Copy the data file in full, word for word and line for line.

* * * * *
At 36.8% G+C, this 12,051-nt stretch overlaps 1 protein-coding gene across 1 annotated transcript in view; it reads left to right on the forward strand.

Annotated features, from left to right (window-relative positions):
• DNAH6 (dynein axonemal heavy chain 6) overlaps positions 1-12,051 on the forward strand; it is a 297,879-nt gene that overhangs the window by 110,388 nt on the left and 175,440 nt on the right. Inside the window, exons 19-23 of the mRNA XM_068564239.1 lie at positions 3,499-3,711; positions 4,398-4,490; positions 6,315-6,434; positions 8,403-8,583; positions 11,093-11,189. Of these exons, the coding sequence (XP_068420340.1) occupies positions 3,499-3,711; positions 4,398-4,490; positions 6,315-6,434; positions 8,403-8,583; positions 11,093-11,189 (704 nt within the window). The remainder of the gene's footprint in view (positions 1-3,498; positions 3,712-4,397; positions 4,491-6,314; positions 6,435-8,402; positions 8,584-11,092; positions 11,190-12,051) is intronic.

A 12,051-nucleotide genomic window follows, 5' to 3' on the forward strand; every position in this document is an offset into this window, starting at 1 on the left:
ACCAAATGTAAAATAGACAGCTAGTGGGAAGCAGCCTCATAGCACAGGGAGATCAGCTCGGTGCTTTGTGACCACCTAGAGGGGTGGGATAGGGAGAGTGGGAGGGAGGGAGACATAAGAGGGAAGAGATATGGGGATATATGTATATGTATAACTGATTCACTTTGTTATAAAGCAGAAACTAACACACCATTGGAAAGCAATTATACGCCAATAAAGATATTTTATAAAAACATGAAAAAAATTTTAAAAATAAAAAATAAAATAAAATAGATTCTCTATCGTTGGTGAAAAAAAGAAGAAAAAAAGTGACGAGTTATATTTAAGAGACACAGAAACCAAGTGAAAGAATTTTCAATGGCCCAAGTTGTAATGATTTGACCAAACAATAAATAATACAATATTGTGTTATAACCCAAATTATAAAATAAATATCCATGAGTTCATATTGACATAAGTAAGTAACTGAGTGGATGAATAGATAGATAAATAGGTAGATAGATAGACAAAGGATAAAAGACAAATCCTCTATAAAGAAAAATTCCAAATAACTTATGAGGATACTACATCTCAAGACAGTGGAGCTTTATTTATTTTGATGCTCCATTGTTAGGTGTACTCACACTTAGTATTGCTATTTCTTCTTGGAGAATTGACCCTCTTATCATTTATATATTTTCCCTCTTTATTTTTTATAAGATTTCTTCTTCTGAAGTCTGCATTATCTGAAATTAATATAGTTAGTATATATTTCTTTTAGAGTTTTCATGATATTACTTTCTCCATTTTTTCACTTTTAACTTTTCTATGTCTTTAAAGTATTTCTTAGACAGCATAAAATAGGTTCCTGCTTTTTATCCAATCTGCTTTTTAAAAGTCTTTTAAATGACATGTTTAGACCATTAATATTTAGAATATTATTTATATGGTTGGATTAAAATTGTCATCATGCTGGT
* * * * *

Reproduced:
At 36.8% G+C, this 12,051-nt stretch overlaps 1 protein-coding gene across 1 annotated transcript in view; it reads left to right on the forward strand.

Annotated features, from left to right (window-relative positions):
• DNAH6 (dynein axonemal heavy chain 6) overlaps positions 1-12,051 on the forward strand; it is a 297,879-nt gene that overhangs the window by 110,388 nt on the left and 175,440 nt on the right. Inside the window, exons 19-23 of the mRNA XM_068564239.1 lie at positions 3,499-3,711; positions 4,398-4,490; positions 6,315-6,434; positions 8,403-8,583; positions 11,093-11,189. Of these exons, the coding sequence (XP_068420340.1) occupies positions 3,499-3,711; positions 4,398-4,490; positions 6,315-6,434; positions 8,403-8,583; positions 11,093-11,189 (704 nt within the window). The remainder of the gene's footprint in view (positions 1-3,498; positions 3,712-4,397; positions 4,491-6,314; positions 6,435-8,402; positions 8,584-11,092; positions 11,190-12,051) is intronic.

A 12,051-nucleotide genomic window follows, 5' to 3' on the forward strand; every position in this document is an offset into this window, starting at 1 on the left:
ACCAAATGTAAAATAGACAGCTAGTGGGAAGCAGCCTCATAGCACAGGGAGATCAGCTCGGTGCTTTGTGACCACCTAGAGGGGTGGGATAGGGAGAGTGGGAGGGAGGGAGACATAAGAGGGAAGAGATATGGGGATATATGTATATGTATAACTGATTCACTTTGTTATAAAGCAGAAACTAACACACCATTGGAAAGCAATTATACGCCAATAAAGATATTTTATAAAAACATGAAAAAAATTTTAAAAATAAAAAATAAAATAAAATAGATTCTCTATCGTTGGTGAAAAAAAGAAGAAAAAAAGTGACGAGTTATATTTAAGAGACACAGAAACCAAGTGAAAGAATTTTCAATGGCCCAAGTTGTAATGATTTGACCAAACAATAAATAATACAATATTGTGTTATAACCCAAATTATAAAATAAATATCCATGAGTTCATATTGACATAAGTAAGTAACTGAGTGGATGAATAGATAGATAAATAGGTAGATAGATAGACAAAGGATAAAAGACAAATCCTCTATAAAGAAAAATTCCAAATAACTTATGAGGATACTACATCTCAAGACAGTGGAGCTTTATTTATTTTGATGCTCCATTGTTAGGTGTACTCACACTTAGTATTGCTATTTCTTCTTGGAGAATTGACCCTCTTATCATTTATATATTTTCCCTCTTTATTTTTTATAAGATTTCTTCTTCTGAAGTCTGCATTATCTGAAATTAATATAGTTAGTATATATTTCTTTTAGAGTTTTCATGATATTACTTTCTCCATTTTTTCACTTTTAACTTTTCTATGTCTTTAAAGTATTTCTTAGACAGCATAAAATAGGTTCCTGCTTTTTATCCAATCTGCTTTTTAAAAGTCTTTTAAATGACATGTTTAGACCATTAATATTTAGAATATTATTTATATGGTTGGATTAAAATTGTCATCATGCTGGT